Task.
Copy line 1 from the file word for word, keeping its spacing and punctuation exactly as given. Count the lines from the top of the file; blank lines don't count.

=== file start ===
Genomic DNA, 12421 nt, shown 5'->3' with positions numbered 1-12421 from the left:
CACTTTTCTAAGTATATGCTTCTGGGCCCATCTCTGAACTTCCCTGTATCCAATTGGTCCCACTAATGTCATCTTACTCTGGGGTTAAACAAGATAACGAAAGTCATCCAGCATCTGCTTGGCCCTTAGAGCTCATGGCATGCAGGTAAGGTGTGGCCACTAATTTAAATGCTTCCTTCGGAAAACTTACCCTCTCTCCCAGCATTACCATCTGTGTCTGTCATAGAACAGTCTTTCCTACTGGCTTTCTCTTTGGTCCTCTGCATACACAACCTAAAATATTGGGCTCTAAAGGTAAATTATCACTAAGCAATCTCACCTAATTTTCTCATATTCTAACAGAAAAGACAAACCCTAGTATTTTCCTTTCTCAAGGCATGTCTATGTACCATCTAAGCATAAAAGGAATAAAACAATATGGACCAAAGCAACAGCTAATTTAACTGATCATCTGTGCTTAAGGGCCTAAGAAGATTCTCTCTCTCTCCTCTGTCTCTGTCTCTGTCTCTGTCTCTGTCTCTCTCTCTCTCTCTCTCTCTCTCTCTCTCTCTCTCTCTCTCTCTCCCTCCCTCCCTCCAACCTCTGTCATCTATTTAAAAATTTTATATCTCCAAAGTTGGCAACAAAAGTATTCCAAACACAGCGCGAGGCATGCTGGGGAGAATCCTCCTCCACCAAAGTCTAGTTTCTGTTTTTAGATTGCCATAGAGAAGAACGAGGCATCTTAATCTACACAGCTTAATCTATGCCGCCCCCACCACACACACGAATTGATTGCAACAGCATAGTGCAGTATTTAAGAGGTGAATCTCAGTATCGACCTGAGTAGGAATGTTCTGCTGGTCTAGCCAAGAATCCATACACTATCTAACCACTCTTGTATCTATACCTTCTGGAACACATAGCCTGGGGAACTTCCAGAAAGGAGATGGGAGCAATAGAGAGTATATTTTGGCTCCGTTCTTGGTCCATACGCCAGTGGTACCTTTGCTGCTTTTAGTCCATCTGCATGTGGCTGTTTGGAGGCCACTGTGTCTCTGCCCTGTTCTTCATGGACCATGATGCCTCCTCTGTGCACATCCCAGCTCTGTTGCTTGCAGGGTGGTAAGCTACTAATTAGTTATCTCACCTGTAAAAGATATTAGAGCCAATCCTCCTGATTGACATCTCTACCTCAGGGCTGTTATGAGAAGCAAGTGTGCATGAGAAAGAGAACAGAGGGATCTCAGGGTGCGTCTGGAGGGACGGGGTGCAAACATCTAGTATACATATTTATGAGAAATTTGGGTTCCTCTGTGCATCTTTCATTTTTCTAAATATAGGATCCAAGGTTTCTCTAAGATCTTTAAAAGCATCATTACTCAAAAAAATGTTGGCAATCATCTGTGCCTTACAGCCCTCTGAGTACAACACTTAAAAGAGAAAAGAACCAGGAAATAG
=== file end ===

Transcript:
Genomic DNA, 12421 nt, shown 5'->3' with positions numbered 1-12421 from the left: